So this is fairly unusual, obviously, especially if these kinds of operations are typically kept quiet. I have had the opportunity to ride along with ICE officers as they execute these kinds of operations in the past. And it is something that is usually kept quiet. Obviously, they coordinate under the cover of darkness before they roll out to various residences across the country to execute this warrant. However, the commander in chief has been essentially here, it appears, has been since Monday trying to make sure that you know about this. So what we can expect to happen here starting tomorrow these ICE officers will go out here in New York. There will be from 160 to 170 people who could be targeted. One official telling my colleague Maria Santana, though, that they will especially be taking a closer look at target lists in the New Orleans area and also in the Atlanta area. Victor, Jessica, back to you now.

BLACKWELL: Polo Sandoval, of course we will follow that. Thank you so much.

DEAN: Coming up, Senator Kamala Harris dancing with a drumline alongside her supporters ahead of the South Carolina Democratic Party's annual convention. Nearly all the candidates will make their pitch to voters there today.


[10:40:01] BLACKWELL: Senator Kamala Harris is the first 2020 candidate up to speak to the South Carolina Democratic Party Convention. Let's listen in.

SEN. KAMALA HARRIS, (D-CA) PRESIDENTIAL CANDIDATE: We are all under this one roof together for one reason, which is that we love our country. We love our country, and we are prepared to fight for the best of who it is and who we are.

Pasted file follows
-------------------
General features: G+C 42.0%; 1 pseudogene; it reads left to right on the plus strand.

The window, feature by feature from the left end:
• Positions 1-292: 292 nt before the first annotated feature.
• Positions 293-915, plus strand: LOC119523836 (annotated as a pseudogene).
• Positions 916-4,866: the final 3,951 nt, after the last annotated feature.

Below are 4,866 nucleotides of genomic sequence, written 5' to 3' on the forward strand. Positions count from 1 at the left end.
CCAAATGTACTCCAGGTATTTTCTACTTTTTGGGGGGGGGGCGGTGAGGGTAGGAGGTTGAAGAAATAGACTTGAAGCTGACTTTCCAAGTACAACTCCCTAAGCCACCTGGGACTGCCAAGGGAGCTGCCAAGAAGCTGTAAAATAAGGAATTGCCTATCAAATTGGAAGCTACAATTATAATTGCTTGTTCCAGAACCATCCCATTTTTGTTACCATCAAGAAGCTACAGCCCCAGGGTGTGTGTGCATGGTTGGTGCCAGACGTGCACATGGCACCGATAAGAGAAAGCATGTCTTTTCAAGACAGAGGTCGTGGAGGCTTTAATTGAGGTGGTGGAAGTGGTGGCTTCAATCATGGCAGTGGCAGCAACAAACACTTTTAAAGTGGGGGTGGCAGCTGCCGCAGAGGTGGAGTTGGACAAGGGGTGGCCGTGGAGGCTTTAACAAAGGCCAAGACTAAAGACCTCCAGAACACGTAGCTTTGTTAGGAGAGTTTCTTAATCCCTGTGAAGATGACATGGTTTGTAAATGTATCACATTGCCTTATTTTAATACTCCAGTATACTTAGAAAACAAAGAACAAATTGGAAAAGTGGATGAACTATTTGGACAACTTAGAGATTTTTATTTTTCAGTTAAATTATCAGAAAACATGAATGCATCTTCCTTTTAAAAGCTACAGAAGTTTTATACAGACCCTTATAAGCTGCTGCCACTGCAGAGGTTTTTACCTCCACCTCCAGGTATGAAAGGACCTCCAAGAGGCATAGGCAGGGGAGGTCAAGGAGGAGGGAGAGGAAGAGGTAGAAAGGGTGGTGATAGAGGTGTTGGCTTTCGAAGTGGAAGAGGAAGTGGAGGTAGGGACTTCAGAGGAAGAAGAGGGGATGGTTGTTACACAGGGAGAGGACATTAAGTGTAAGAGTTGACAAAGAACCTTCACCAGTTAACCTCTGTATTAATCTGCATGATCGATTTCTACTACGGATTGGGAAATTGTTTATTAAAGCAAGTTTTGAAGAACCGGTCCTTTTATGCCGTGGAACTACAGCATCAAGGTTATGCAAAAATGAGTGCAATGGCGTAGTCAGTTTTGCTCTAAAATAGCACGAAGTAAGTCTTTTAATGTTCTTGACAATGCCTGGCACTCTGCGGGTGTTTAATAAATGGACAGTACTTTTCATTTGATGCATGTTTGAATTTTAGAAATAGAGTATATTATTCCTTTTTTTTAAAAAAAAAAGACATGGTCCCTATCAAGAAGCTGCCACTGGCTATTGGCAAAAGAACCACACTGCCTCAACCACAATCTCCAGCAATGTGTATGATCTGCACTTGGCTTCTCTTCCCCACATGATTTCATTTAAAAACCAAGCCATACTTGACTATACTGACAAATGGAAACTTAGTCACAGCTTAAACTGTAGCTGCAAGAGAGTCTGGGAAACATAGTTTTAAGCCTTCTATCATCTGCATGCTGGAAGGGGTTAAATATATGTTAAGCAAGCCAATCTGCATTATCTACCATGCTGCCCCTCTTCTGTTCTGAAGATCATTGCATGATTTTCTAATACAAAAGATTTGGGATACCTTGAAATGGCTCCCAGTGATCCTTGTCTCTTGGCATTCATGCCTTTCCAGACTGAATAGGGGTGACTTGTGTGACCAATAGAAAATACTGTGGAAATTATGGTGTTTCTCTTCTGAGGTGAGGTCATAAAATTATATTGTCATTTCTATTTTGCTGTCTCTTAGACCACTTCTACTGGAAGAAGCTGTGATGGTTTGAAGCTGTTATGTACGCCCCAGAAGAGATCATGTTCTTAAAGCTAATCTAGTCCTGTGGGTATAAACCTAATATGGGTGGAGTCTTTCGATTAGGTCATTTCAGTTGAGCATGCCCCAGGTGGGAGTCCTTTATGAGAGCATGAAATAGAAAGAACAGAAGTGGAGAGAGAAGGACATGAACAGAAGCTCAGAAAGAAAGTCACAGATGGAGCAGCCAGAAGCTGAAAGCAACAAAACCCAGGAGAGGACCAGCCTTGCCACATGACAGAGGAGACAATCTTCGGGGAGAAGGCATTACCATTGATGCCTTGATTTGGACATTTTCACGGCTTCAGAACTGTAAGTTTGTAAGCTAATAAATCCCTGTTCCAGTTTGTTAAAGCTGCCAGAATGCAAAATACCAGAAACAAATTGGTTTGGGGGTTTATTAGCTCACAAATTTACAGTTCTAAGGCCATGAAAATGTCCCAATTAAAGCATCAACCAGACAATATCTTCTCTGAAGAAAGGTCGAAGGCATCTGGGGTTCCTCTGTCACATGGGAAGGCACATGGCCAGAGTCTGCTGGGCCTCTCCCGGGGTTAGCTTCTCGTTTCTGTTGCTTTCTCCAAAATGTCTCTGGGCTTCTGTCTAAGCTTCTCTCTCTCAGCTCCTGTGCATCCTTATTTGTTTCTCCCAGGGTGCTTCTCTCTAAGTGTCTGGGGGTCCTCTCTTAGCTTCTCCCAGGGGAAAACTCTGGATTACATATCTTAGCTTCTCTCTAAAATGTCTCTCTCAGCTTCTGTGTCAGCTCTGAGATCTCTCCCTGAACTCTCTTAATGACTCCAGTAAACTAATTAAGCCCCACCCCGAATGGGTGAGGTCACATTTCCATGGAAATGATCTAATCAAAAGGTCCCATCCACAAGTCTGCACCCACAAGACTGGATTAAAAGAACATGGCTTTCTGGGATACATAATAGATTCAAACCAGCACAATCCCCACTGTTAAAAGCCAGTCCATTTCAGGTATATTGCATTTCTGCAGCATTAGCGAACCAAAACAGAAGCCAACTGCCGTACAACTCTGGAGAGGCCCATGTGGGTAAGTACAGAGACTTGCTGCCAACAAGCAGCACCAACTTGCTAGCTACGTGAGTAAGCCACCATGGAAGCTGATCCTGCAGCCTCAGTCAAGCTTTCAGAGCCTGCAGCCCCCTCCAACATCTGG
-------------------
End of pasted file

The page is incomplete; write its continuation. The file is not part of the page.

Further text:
And we all know this is an inflection moment. This is a moment in time that is requiring us each to look in a mirror and ask a question, that question being, who are we? And I think with South Carolina Democrats, what we all know is we are better than this.


HARRIS: And so this is a moment in time where we will fight for the best of our country. And I want to congratulate Trav on a great convention and thank everybody.

So listen, here's the thing. We know that as Democrats and as those who are leaders, who take it upon ourselves to do everything in our ability and power to lift folks up, to tap on our neighbor, neighbor, to tap on our friend who may be sitting on the pew next to us, to tap on the shoulder of our coworkers and our family members, we know that part of the strength of who we are is not only the values that we hold, the principles by which we conduct ourselves, our faith, our vision for the future, our strength is also that we know how to organize, that we know how to do the critical work --

DEAN: All right, that's Kamala Harris. We want to go now to President Donald Trump on the lawn of the White House just moments ago.


DONALD TRUMP, (R) PRESIDENT OF THE UNITED STATES: I have meetings and a lot of work, coming back sometime tomorrow. But we're heading out right now to Camp David. I want to say the stock market is on pace to have its best year since, I guess over 50 years, and the Dow is on pace to have its best year in 80 years. It's been 80 years since the Dow has hit. Tariffs are obviously doing very well because we're taking in billions and billions of dollars.


BLACKWELL: We've got an issue, obviously, with the tape playback from the president. Guys, can we get that back up. Let's go to that. Do we have Kamala Harris, though? Can we go back to the South Carolina Democratic Party? Let's do that.

HARRIS: We need somebody who as president of the United States understands the need to rebuild the party, who understands the need to give the resources and the support to the people who are on the ground every day doing the hard work. We can't just helicopter in here. We have to support the people who are on the ground who know the community and do the work every day, and that's the kind of president I intend to be.